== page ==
Understand your market, know the competition (AKA never skip domain research and competitive analysis…)

Design team discussing research plan

UX and UI designers are experts at empathising with users – who may be customers, students, patients, or employees using the product we are designing or optimising. Although many of us bring expertise from a past life into our work, it’s likely that we will not know a huge amount about the sector or vertical we are working in when we take on a new project. This is a significant knowledge gap when it comes to forming initial hypotheses and planning how we will conduct research for the project, so before an interview takes place, or pen touches sketchpad, it’s really valuable to do a bit of desk research.

UX research aims to build a balanced picture of the needs and wants of the user, collecting quantitative (concrete, often statistical) and qualitative (experiential, inconcrete, anecdotal) data, at both macroscopic (high level, big picture, large scale) and microscopic (fine detail, smaller scale) levels of scope. Many of these research methods are implemented (with slight tweaks) from social scientific research methodology. 

Domain research:

There are a few questions you can keep in mind when conducting domain research:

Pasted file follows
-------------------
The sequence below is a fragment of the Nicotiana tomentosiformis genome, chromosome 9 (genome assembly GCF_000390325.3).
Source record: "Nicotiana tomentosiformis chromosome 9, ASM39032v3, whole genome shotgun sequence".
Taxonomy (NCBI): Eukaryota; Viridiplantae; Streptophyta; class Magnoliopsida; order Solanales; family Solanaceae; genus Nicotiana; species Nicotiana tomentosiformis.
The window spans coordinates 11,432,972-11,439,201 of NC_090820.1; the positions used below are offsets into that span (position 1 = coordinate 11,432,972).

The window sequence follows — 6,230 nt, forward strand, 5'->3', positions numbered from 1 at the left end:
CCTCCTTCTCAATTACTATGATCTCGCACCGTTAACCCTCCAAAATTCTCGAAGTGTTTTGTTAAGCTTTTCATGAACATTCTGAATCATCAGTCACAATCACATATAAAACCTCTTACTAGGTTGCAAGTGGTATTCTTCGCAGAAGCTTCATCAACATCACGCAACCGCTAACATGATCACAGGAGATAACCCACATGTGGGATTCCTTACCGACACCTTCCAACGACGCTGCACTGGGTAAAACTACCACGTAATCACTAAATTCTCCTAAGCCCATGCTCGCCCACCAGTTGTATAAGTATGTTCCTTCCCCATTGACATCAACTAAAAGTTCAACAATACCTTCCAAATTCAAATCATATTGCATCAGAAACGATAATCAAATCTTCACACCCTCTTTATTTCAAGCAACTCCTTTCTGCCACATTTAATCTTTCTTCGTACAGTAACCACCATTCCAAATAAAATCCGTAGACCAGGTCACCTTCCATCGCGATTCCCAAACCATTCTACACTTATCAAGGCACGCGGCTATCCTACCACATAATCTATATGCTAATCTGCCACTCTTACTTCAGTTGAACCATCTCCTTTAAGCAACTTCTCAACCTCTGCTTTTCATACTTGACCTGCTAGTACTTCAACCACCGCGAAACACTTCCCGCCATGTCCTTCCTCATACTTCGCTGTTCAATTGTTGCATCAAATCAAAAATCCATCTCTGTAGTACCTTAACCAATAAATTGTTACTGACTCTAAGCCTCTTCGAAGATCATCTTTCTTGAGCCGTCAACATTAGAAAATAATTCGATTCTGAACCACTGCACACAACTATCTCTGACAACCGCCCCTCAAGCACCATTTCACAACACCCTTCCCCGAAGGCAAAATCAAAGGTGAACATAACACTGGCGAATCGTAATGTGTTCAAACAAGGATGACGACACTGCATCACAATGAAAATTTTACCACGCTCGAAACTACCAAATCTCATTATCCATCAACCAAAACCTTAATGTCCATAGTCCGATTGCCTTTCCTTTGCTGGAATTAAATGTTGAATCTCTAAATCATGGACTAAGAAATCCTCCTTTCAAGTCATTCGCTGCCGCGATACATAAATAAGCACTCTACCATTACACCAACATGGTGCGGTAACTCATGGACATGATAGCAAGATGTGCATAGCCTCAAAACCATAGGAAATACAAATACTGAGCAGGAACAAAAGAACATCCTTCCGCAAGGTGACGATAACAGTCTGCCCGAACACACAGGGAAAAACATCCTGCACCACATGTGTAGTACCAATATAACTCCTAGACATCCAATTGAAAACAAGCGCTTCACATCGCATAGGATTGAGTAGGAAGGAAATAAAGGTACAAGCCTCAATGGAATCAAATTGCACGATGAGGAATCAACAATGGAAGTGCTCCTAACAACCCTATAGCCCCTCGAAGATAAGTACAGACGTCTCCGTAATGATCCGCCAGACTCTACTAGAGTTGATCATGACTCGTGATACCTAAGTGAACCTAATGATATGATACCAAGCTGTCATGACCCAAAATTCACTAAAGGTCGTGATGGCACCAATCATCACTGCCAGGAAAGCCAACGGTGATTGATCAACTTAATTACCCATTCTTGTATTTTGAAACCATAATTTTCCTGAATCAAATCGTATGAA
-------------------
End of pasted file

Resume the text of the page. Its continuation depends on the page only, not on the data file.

Are there any emerging trends in the specific market?

Is the need for this product on the rise?

Who is currently dominating this market?

What are people using?

Is this a saturated market?

Should this be mobile or web first?

Competitive analysis:

For competitive analysis it is really helpful to take a few direct competitors – especially ones that are currently leading the market in some way – and a few indirect competitors who are succeeding in an area we would want this product to succeed in. The analysis itself is a binary assessment of the content, style, format, and processes these competitors have in place. 

Domain research and competitive analysis contribute to our understanding of the product’s position in its market and sector (at a macro scale) by gathering concrete (quantitative) data, helping the researcher and designers to contextualise the product. The competitive analysis is particularly useful in picking up design features that already work and noticing gaps in the market – which can really inform the direction we want to take the product in.

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